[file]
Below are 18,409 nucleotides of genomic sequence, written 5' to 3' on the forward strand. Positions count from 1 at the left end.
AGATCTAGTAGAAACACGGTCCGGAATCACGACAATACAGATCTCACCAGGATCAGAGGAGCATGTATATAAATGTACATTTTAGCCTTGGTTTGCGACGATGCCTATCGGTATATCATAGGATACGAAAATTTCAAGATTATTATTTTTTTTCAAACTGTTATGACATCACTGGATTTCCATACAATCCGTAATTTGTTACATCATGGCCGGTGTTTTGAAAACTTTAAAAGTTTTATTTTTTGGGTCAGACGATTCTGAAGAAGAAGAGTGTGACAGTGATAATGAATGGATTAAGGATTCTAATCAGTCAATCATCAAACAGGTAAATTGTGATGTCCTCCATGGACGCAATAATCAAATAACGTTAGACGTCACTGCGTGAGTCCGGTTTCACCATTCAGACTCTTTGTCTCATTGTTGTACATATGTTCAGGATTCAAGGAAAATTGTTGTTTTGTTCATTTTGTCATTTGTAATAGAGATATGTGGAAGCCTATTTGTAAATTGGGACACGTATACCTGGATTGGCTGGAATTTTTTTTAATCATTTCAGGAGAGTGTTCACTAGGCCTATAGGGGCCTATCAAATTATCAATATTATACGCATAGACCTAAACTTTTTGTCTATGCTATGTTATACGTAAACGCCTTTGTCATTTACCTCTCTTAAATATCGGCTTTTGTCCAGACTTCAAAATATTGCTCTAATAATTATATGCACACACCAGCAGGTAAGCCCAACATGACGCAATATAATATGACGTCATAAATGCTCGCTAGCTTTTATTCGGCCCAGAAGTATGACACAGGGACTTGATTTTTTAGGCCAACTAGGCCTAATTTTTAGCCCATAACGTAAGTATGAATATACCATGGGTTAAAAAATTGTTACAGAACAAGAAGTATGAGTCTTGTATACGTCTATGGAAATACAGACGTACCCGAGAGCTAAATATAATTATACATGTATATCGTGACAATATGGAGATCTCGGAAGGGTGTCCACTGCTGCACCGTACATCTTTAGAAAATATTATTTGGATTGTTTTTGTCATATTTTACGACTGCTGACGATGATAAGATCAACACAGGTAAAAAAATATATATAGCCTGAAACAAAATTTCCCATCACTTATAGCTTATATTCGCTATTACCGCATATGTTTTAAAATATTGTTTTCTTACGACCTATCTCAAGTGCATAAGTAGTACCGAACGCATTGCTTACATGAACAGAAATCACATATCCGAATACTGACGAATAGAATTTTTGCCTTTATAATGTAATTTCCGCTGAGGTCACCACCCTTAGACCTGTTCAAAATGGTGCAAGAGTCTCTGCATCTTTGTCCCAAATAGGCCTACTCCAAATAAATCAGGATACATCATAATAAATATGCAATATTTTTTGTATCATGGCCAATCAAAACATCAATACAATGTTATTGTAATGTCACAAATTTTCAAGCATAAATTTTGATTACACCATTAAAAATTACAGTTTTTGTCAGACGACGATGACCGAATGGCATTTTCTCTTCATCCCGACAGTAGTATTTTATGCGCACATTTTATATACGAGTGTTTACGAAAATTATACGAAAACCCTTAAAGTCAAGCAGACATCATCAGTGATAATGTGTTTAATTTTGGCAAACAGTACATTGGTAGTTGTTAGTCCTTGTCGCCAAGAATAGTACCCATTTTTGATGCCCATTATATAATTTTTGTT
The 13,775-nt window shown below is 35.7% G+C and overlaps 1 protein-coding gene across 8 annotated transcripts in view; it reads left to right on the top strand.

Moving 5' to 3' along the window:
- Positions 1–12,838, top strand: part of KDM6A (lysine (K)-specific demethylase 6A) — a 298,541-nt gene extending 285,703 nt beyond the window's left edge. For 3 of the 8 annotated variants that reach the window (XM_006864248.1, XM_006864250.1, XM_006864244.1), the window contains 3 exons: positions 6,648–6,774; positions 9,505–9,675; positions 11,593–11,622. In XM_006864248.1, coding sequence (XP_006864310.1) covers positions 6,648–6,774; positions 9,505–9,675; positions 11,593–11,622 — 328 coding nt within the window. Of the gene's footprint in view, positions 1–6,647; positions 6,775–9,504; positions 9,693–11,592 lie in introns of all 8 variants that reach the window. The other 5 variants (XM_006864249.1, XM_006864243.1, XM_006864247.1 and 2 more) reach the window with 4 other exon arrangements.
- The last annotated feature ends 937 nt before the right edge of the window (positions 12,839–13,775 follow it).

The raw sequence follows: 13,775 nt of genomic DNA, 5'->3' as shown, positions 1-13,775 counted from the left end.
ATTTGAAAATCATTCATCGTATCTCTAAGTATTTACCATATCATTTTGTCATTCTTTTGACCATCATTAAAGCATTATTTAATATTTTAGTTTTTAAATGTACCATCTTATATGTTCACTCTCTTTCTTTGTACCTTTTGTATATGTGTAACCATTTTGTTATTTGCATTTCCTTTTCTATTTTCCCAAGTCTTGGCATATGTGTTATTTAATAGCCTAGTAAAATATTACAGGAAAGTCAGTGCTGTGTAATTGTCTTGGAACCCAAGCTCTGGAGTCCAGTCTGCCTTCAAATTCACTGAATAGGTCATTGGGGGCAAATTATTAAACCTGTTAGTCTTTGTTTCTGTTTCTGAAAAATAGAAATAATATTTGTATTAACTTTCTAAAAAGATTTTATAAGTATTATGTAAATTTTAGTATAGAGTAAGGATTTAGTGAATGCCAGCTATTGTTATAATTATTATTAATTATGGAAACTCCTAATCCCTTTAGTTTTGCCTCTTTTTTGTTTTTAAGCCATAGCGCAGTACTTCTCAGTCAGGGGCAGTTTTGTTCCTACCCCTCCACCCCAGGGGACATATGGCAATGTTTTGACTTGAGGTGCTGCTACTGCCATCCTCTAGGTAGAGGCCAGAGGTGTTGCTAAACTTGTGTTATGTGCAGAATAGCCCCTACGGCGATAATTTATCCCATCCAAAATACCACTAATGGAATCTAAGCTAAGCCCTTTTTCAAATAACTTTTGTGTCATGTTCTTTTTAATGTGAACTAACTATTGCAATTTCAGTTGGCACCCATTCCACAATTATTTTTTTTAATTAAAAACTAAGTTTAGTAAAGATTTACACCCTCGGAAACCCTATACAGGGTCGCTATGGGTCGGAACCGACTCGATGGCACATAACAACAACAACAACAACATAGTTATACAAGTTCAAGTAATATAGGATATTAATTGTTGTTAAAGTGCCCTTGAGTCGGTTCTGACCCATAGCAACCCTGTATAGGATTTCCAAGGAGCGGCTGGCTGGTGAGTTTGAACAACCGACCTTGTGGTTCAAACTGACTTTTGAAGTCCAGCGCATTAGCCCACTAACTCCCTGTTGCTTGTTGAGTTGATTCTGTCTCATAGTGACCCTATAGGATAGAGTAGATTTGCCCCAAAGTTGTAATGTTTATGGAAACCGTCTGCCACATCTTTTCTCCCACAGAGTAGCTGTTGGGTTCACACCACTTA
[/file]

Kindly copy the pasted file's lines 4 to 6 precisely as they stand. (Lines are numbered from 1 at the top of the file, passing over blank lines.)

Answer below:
Moving 5' to 3' along the window:
- Positions 1–12,838, top strand: part of KDM6A (lysine (K)-specific demethylase 6A) — a 298,541-nt gene extending 285,703 nt beyond the window's left edge. For 3 of the 8 annotated variants that reach the window (XM_006864248.1, XM_006864250.1, XM_006864244.1), the window contains 3 exons: positions 6,648–6,774; positions 9,505–9,675; positions 11,593–11,622. In XM_006864248.1, coding sequence (XP_006864310.1) covers positions 6,648–6,774; positions 9,505–9,675; positions 11,593–11,622 — 328 coding nt within the window. Of the gene's footprint in view, positions 1–6,647; positions 6,775–9,504; positions 9,693–11,592 lie in introns of all 8 variants that reach the window. The other 5 variants (XM_006864249.1, XM_006864243.1, XM_006864247.1 and 2 more) reach the window with 4 other exon arrangements.
- The last annotated feature ends 937 nt before the right edge of the window (positions 12,839–13,775 follow it).